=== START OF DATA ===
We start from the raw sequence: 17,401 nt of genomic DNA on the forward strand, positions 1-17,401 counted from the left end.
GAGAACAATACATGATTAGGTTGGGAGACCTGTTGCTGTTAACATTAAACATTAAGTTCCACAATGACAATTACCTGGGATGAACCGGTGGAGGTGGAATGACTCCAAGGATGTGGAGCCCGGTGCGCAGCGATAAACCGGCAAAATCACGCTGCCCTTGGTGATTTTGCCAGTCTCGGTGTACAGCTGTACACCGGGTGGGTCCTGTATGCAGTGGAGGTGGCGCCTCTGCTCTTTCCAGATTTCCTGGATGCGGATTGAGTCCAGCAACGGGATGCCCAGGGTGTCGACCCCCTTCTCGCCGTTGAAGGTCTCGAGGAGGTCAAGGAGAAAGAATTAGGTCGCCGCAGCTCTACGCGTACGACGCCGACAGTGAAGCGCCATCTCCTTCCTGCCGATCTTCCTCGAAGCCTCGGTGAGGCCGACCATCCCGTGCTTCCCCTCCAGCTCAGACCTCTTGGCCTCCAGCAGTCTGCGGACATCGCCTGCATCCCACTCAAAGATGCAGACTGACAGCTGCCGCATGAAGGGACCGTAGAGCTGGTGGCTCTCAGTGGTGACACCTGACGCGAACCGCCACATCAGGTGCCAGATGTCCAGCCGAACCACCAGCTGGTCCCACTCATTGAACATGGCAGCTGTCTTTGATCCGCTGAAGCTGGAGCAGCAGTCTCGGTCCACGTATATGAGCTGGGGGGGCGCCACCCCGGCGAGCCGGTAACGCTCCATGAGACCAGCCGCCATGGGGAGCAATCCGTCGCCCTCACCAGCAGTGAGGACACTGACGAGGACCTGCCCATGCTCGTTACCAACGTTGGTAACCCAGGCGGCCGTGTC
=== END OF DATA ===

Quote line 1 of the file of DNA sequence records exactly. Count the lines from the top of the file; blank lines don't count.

We start from the raw sequence: 17,401 nt of genomic DNA on the forward strand, positions 1-17,401 counted from the left end.